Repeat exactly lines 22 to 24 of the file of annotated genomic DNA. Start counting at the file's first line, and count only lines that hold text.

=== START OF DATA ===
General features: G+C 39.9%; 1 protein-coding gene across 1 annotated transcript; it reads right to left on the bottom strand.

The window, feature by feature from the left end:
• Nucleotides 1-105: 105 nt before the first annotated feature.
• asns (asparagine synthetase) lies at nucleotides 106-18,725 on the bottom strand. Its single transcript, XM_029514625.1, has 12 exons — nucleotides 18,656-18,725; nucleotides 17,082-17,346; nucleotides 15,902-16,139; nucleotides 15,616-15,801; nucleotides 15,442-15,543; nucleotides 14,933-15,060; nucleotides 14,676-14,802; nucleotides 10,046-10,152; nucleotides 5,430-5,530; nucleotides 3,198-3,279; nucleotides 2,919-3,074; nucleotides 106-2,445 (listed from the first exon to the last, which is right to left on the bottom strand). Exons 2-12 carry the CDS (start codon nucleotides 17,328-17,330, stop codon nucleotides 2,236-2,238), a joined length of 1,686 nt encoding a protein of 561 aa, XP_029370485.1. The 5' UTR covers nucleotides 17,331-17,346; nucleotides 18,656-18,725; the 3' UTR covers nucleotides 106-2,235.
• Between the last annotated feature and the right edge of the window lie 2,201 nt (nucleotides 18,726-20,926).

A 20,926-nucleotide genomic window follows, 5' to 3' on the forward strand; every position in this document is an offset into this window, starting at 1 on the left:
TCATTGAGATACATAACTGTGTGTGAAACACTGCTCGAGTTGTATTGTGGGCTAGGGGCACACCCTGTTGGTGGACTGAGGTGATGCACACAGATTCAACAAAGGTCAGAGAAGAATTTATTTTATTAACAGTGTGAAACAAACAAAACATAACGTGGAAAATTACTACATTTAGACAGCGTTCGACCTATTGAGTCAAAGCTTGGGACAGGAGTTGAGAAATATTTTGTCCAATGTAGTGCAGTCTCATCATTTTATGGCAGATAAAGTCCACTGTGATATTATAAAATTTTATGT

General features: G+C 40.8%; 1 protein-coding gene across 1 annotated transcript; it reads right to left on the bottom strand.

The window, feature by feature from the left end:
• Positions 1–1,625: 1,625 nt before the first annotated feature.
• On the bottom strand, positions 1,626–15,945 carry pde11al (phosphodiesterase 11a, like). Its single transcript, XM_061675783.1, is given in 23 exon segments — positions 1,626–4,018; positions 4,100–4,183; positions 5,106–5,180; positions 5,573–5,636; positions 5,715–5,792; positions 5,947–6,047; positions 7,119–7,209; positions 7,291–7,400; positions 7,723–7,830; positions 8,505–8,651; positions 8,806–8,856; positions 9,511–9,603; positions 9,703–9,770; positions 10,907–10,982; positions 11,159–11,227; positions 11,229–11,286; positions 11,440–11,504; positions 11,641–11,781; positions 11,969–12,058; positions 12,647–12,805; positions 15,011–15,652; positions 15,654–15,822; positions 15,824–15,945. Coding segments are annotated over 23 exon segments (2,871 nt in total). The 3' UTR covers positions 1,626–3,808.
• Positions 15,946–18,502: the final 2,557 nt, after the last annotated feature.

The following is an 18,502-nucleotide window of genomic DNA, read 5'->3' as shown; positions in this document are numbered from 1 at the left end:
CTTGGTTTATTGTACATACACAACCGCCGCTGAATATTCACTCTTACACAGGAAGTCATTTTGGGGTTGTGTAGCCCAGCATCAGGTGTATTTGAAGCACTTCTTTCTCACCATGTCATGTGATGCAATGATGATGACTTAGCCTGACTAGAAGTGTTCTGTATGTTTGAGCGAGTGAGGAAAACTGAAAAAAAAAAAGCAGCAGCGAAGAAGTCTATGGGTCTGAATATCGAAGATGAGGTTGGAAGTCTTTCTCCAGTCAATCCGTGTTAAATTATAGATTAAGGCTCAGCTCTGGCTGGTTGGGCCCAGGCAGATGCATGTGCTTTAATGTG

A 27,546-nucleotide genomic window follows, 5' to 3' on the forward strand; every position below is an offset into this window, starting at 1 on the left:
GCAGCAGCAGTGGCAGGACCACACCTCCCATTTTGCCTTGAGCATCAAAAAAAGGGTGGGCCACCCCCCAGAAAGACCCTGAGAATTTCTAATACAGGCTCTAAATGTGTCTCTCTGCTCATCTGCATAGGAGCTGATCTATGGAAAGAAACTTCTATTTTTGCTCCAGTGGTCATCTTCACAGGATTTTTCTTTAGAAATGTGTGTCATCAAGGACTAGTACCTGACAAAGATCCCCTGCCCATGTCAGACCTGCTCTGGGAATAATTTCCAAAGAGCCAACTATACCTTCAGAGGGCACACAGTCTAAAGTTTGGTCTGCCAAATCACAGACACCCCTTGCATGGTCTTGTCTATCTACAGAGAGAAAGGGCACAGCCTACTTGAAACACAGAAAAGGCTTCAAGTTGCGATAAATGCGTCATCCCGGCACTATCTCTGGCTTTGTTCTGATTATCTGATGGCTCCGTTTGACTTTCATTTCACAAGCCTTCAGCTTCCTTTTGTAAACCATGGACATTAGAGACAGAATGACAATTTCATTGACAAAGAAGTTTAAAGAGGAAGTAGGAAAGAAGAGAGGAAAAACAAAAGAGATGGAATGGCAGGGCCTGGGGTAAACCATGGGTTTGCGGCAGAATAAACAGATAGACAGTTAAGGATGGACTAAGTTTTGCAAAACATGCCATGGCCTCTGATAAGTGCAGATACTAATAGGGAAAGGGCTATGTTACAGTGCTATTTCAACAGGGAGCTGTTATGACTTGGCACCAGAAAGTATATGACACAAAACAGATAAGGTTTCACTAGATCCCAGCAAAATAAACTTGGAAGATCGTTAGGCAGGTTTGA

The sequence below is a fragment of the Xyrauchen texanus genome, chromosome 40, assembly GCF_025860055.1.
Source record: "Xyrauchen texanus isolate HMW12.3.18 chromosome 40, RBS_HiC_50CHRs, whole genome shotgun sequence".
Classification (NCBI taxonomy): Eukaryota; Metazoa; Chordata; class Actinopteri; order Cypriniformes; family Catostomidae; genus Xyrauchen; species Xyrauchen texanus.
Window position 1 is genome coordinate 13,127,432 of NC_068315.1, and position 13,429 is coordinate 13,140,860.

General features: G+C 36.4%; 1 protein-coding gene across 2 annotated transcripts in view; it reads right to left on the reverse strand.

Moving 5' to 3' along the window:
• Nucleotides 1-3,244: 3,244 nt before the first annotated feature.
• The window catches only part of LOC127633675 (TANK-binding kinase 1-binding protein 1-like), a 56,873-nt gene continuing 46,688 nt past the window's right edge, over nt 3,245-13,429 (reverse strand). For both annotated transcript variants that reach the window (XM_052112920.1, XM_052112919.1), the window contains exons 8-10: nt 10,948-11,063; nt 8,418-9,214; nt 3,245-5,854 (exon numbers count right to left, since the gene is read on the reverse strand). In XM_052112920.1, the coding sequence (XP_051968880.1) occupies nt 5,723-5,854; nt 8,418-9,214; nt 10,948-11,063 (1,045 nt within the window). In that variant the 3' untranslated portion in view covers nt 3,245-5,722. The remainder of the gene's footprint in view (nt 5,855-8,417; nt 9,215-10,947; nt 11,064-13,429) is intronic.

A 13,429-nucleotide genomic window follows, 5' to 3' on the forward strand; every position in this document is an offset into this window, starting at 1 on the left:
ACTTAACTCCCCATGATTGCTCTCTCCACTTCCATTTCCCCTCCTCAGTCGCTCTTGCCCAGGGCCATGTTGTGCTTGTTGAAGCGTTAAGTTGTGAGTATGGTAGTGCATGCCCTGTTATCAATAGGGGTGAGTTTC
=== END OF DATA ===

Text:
Moving 5' to 3' along the window:
• Nucleotides 1-3,244: 3,244 nt before the first annotated feature.
• The window catches only part of LOC127633675 (TANK-binding kinase 1-binding protein 1-like), a 56,873-nt gene continuing 46,688 nt past the window's right edge, over nt 3,245-13,429 (reverse strand). For both annotated transcript variants that reach the window (XM_052112920.1, XM_052112919.1), the window contains exons 8-10: nt 10,948-11,063; nt 8,418-9,214; nt 3,245-5,854 (exon numbers count right to left, since the gene is read on the reverse strand). In XM_052112920.1, the coding sequence (XP_051968880.1) occupies nt 5,723-5,854; nt 8,418-9,214; nt 10,948-11,063 (1,045 nt within the window). In that variant the 3' untranslated portion in view covers nt 3,245-5,722. The remainder of the gene's footprint in view (nt 5,855-8,417; nt 9,215-10,947; nt 11,064-13,429) is intronic.